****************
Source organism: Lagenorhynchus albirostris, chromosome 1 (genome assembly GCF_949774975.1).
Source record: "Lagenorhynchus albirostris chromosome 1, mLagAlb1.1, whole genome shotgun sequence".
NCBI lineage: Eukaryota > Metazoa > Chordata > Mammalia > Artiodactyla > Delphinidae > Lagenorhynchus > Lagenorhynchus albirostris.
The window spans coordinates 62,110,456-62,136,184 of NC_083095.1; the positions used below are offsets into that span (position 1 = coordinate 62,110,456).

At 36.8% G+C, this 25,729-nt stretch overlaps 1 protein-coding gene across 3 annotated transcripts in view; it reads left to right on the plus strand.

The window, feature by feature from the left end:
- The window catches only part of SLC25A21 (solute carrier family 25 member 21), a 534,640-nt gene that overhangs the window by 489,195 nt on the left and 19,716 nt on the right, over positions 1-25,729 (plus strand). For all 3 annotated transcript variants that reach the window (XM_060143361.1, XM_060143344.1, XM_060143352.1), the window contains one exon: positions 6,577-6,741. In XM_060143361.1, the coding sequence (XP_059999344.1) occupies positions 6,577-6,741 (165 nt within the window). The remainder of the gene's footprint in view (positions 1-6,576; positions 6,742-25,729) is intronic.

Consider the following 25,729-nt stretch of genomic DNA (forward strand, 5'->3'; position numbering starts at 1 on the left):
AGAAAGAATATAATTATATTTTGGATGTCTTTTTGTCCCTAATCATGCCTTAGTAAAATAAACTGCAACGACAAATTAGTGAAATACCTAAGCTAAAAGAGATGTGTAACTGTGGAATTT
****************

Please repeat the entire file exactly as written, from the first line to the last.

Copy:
Source organism: Lagenorhynchus albirostris, chromosome 1 (genome assembly GCF_949774975.1).
Source record: "Lagenorhynchus albirostris chromosome 1, mLagAlb1.1, whole genome shotgun sequence".
NCBI lineage: Eukaryota > Metazoa > Chordata > Mammalia > Artiodactyla > Delphinidae > Lagenorhynchus > Lagenorhynchus albirostris.
The window spans coordinates 62,110,456-62,136,184 of NC_083095.1; the positions used below are offsets into that span (position 1 = coordinate 62,110,456).

At 36.8% G+C, this 25,729-nt stretch overlaps 1 protein-coding gene across 3 annotated transcripts in view; it reads left to right on the plus strand.

The window, feature by feature from the left end:
- The window catches only part of SLC25A21 (solute carrier family 25 member 21), a 534,640-nt gene that overhangs the window by 489,195 nt on the left and 19,716 nt on the right, over positions 1-25,729 (plus strand). For all 3 annotated transcript variants that reach the window (XM_060143361.1, XM_060143344.1, XM_060143352.1), the window contains one exon: positions 6,577-6,741. In XM_060143361.1, the coding sequence (XP_059999344.1) occupies positions 6,577-6,741 (165 nt within the window). The remainder of the gene's footprint in view (positions 1-6,576; positions 6,742-25,729) is intronic.

Consider the following 25,729-nt stretch of genomic DNA (forward strand, 5'->3'; position numbering starts at 1 on the left):
AGAAAGAATATAATTATATTTTGGATGTCTTTTTGTCCCTAATCATGCCTTAGTAAAATAAACTGCAACGACAAATTAGTGAAATACCTAAGCTAAAAGAGATGTGTAACTGTGGAATTT